2. The orbits are all the latitude circles with latitude \(\theta\text{,}\) for \(0\lt \theta\lt \pi/2\text{,}\) and two 1-point orbits, the north and south poles.
  3. For the action of a group on itself by conjugation, the orbits are conjugacy classes. How many orbits and how they look depends on the group.

Subsection 2.5.2

Exercises 2.5.3 Exercises

1. Actions of a group on itself.

Let \(G\) be a group. Here are three actions \(G\to \Perm(G)\) of \(G\) on itself. Left multiplication is given by
\begin{equation*} g\to L_g \end{equation*}
where \(L_g\) is given by \(L_g(h)=gh\text{.}\) Right inverse multiplication is given by
\begin{equation*} g\to R_g \end{equation*}
where \(R_g\) is given by \(R_g(h)=hg^{-1}\text{.}\) Conjugation is given by
\begin{equation*} g\to C_g \end{equation*}
where \(C_g\) is given by \(C_g(h)=ghg^{-1}\text{.}\)
  1. Show that, for \(g\in G\text{,}\) the maps \(L_g,R_g,C_g\) are elements of \(\Perm(G)\text{.}\)
  2. Show that each of these maps \(L,R,C\) is indeed a group action.
  3. Show that the map \(L\) is injective, so that \(G\approx L(G)\text{.}\)
Consequence of this exercise: Every group is isomorphic to a subgroup of a permutation group.

Instructor’s solution for Exercise

  1. We will show that \(L_g\) is invertible. Similar arguments show that \(R_g,C_g\) are invertible. We have
    \begin{equation*} L_{g^{-1}}(L_g(x))=g^{-1}gx=x \end{equation*}
    for all \(x\in G\text{.}\) A similar argument shows that \(L_g(L_{g^{-1}}(x))=x\) for all \(x\text{.}\) We conclude that \(L_g\) is invertible, with inverse \((L_g)^{-1}=L_{g^{-1}}\text{.}\) Thus \(L_g\) is an element of \(\Perm(G)\text{,}\) as desired.
  2. You just have to check that \(L_{gh}=L_g\circ L_h\text{,}\) \(R_{gh}=R_g\circ R_h\) (here you see why the inverse is needed!), and \(C_{gh}=C_g\circ C_h\text{.}\) Here is the argument for \(L\text{.}\) Similar arguments work for \(R,C\text{.}\) Let \(g,h\in G\text{.}\) We have \(L_g(L_h(x))=g(hx) = (gh)x = L_{gh}(x)\) for all \(x\in G\text{,}\) so we have \(L_g\circ L_h = L_{gh}\text{.}\)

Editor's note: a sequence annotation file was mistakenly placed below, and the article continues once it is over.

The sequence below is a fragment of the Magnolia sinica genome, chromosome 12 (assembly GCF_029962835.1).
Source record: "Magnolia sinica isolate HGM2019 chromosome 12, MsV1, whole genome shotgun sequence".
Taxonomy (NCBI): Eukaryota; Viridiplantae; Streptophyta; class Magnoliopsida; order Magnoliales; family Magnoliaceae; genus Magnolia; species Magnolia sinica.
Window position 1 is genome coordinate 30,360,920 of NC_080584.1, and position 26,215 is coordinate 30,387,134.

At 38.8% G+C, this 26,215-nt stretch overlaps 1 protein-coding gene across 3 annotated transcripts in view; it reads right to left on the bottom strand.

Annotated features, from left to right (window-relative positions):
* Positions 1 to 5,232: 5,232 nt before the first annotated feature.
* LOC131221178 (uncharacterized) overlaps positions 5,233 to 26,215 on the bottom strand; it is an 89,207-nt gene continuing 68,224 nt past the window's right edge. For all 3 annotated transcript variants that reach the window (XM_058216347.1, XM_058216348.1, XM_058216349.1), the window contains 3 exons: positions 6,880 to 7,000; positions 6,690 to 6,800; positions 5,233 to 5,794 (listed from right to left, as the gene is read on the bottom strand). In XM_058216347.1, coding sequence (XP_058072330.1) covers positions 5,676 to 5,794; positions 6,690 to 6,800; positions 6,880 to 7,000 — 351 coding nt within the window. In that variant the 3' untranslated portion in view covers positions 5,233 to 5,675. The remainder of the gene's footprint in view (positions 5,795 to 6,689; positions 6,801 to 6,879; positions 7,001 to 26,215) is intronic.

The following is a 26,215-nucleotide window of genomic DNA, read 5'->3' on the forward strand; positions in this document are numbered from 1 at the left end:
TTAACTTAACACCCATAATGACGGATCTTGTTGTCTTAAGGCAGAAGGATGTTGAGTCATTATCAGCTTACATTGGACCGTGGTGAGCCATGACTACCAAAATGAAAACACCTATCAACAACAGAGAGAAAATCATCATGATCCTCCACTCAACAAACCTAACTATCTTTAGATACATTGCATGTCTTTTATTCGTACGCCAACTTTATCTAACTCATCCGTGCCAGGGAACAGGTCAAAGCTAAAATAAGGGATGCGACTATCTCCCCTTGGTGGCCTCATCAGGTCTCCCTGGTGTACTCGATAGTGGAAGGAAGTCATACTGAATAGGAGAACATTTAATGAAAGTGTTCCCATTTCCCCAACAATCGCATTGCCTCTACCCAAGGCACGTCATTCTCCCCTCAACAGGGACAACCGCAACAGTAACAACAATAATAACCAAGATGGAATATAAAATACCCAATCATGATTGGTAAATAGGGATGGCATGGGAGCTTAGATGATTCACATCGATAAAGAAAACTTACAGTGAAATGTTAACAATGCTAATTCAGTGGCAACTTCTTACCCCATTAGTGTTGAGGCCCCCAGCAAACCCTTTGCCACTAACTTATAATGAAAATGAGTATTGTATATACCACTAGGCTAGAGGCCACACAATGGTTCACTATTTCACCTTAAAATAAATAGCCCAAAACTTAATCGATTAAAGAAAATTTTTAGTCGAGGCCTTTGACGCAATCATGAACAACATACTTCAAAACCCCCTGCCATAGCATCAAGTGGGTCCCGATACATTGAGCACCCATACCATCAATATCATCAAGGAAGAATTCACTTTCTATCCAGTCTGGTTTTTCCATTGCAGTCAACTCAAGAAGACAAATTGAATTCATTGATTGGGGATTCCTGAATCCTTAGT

3. For injectivity, if \(L_g=L_h\text{,}\) then \(g=L_g(e)=L_h(e)=h\text{.}\) By the First Isomorphism Theorem, we conclude that \(G\approx L(G)\text{,}\) which is subgroup of \(\Perm(G)\text{.}\)

2. Cosets, revisited.

Let \(H\) be a subgroup of a group \(G\text{,}\) and consider the map
\begin{equation*} R\colon H\to \Perm(G) \end{equation*}
given by \(h\to R_h\text{,}\) where \(R_h(g)=gh^{-1}\) (this is the restriction of right inverse multiplication action in Exercise to \(H\)). Show that the orbits of this action of \(H\) on \(G\) are the same as the cosets of \(H\text{.}\) This shows that the two potentially different meanings of \(G/H\) (one is the set of cosets, the other is the set of orbits of the action of \(H\) on \(G\) via \(R\)), are in fact in agreement.

Instructor’s solution for Exercise

An orbit of the group action \(H\to \Perm(G)\) is a set of the form
\begin{equation*} \Orb(g)=\{gh^{-1}\colon h\in H\} \end{equation*}
for some \(g\in G\text{.}\) Consider the map \(x\to gx^{-1}g\text{.}\) For \(x=gh^{-1}\in \Orb(g)\text{,}\) we have \(i(gh^{-1})=g(gh^{-1})g=gh\text{,}\) so the image of \(i\) is contained in the coset \(gH\text{.}\) The map \(i\) is its own inverse:
\begin{equation*} i(i(x))= i(gxg^{-1})= g(gxg^{-1})g=x\text{,} \end{equation*}
so we conclude that \(i\colon \Orb(g)\to gH\) is bijective. Thus we have established that \(\Orb(g)=gH\text{,}\) as desired.

3. The natural action of a matrix group on a vector space.

Let \(G\) be a group whose elements are \(n\times n\) matrices with entries in a field \(\F\) and with the group operation of matrix multiplication. The natural action \(G\to \Perm(X)\) of \(G\) on the vector space \(X=\F^n\) is given by